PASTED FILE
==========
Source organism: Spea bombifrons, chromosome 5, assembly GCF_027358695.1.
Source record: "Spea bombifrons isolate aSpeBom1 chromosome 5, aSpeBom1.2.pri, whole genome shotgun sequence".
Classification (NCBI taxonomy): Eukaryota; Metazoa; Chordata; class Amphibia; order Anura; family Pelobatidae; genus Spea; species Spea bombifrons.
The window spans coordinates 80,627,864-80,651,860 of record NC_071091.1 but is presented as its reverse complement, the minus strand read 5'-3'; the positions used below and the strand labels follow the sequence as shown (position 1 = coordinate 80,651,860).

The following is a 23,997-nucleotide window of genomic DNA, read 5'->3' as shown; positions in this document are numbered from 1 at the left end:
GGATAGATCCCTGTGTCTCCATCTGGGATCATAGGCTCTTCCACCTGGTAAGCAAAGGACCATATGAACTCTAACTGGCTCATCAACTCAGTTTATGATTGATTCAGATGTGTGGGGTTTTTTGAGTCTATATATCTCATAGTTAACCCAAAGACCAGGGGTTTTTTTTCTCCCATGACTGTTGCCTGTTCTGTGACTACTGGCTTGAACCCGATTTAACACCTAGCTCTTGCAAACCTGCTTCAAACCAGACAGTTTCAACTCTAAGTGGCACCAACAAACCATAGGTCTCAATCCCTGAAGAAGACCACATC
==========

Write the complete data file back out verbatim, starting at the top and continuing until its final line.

Source organism: Spea bombifrons, chromosome 5, assembly GCF_027358695.1.
Source record: "Spea bombifrons isolate aSpeBom1 chromosome 5, aSpeBom1.2.pri, whole genome shotgun sequence".
Classification (NCBI taxonomy): Eukaryota; Metazoa; Chordata; class Amphibia; order Anura; family Pelobatidae; genus Spea; species Spea bombifrons.
The window spans coordinates 80,627,864-80,651,860 of record NC_071091.1 but is presented as its reverse complement, the minus strand read 5'-3'; the positions used below and the strand labels follow the sequence as shown (position 1 = coordinate 80,651,860).

The following is a 23,997-nucleotide window of genomic DNA, read 5'->3' as shown; positions in this document are numbered from 1 at the left end:
GGATAGATCCCTGTGTCTCCATCTGGGATCATAGGCTCTTCCACCTGGTAAGCAAAGGACCATATGAACTCTAACTGGCTCATCAACTCAGTTTATGATTGATTCAGATGTGTGGGGTTTTTTGAGTCTATATATCTCATAGTTAACCCAAAGACCAGGGGTTTTTTTTCTCCCATGACTGTTGCCTGTTCTGTGACTACTGGCTTGAACCCGATTTAACACCTAGCTCTTGCAAACCTGCTTCAAACCAGACAGTTTCAACTCTAAGTGGCACCAACAAACCATAGGTCTCAATCCCTGAAGAAGACCACATC